In these circumstances, their Lordships entertained no  doubt that the fact of no light having been seen by the Iser, until the vessels were  so near as to involve risk of collision, was the main, if  not the only, cause of the collision.  It was therefore necessary to consider whether the failure of the Iser to observe the light of the Sotir, before the vessels were so near to each other, was owning to her own negligence, or was due, as she alleged, either to the brig carrying no lights or to her red light being screened by her sails.

The learned Judge of the Consular Court acquitted the Iser of all responsibility for that failure.  He had not found, or even suggested, that the lights of the brig, which were admittedly in order at and before the time of the collision, had not been burning before the red light was observed by the steamer.  There was ample and uncontradicted testimony that they were.  But he came to the conclusion that the red light was so obscured by the sails of the brig that it continued to be invisible to the Iser until it was observed.  His reasoning in support of that conclusion rested, in the first place, upon the assumption that an effective look-out was kept by the Iser; and, in the second place, upon the fact, stated by the steersman of the brig, that at a certain distance he was unable to see the lights of the Iser because they were concealed by the sails.

The latter circumstance appeared to their Lordships to be of no moment.  The steersman's position was aft of the sails, which might at times interrupt his view of the Iser.  But it did not in the least follow that the side-light of the brig was screened by her sails from the observation of a seaman on the forecastle of the Iser.  There is little probability in the suggestion, and no attempt was made to lay any foundation for it in the evidence.  Not a single question was put to any witness with regard to the build and rig of the Sotir, or as to the position of her sails when set in relation to her side-lights.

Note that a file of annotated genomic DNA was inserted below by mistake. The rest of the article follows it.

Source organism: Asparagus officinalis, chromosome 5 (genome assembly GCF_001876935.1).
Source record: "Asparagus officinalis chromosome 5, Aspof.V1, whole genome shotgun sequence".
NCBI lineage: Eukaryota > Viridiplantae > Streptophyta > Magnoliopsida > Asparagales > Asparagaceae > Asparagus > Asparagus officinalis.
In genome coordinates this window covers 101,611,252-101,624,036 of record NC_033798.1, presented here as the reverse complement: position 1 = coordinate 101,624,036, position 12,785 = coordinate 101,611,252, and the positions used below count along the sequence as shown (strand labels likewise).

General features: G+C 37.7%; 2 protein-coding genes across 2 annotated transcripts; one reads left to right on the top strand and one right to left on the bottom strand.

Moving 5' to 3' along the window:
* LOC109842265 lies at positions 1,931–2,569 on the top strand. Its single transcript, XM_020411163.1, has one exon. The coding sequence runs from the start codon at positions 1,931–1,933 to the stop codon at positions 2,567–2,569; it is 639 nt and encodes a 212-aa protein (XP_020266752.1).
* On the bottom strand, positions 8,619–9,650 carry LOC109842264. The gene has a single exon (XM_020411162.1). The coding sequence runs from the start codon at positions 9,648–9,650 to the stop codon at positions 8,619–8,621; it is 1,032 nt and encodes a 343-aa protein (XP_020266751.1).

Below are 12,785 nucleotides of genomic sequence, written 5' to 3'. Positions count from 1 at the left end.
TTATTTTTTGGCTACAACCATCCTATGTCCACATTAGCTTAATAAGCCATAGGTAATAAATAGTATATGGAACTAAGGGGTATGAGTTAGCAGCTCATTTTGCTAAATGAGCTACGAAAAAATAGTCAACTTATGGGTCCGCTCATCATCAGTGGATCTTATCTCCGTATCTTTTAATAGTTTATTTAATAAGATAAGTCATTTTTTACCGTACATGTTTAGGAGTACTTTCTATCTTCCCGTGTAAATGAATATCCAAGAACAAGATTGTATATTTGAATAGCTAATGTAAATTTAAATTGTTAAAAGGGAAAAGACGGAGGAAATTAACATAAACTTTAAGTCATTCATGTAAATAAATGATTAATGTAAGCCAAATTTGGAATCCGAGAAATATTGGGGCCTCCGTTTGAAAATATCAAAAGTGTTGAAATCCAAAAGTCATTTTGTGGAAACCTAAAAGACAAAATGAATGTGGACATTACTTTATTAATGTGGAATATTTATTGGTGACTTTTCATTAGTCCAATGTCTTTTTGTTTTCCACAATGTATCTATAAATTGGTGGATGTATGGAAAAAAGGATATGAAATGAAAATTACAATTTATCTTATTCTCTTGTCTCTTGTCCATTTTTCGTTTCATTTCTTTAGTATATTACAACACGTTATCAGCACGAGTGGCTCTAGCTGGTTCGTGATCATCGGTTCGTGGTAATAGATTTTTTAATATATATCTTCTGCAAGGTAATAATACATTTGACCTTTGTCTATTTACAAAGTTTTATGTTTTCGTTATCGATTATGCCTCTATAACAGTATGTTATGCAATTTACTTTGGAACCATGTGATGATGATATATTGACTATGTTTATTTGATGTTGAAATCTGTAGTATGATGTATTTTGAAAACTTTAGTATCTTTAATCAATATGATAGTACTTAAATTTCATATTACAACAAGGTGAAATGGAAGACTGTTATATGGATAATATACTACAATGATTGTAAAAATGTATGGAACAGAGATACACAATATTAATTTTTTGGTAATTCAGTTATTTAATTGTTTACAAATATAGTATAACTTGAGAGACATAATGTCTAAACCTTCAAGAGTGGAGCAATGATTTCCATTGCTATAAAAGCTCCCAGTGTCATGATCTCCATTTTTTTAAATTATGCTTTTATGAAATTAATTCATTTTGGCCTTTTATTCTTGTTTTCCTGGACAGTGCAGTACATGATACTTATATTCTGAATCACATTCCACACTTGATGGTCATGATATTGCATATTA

Their Lordships were unable to concur in the view which the learned Judge took of the efficiency of the look-out on board the Iser.  It was proved by two of her crew, who had the best means of knowledge, that during a critical period preceding her observation of the red light the Iser had no look-out.  It was the duty of her steersman and her look-out to relieve each other at 2 a.m.   At that precise hour the look-out states that he left the forecastle, but, instead of going to the helm, went below.  About three minutes after the hour he came on deck and relieved the steersman, who followed his example, and, instead of looking out, went below. He positively stated that not more thwn five minutes elapsed between his leaving the helm and his reaching the forecastle; but that statement showed that the Iser was proceeding at full-speed on her voyage with-out any look-out for, at least, eight minutes.  It was right to say that the absence of the look-out did not appear to have been known to the officer who was navigating the ship, but that was not a circumstance which could aid the case of the Iser.  It was argued for the Iser that the absence of a look-out during the period in question was immaterial and excusable, inasmuch as it was proved that sometime between 2.5 and 2.10 a .m. her chief mate took the bearing of the light on Cape Spathi, and would necessarily have seen the red light of the Sotir if it had been visible at that time.   Their Lordships were of opinion, and they were advised by their assessors, that such a casual and brief opportunity for observation by an officer whose attention was directed to another point, could not be regarded as an efficient substitute for the services of a look-out man during the period when no look-out was kept.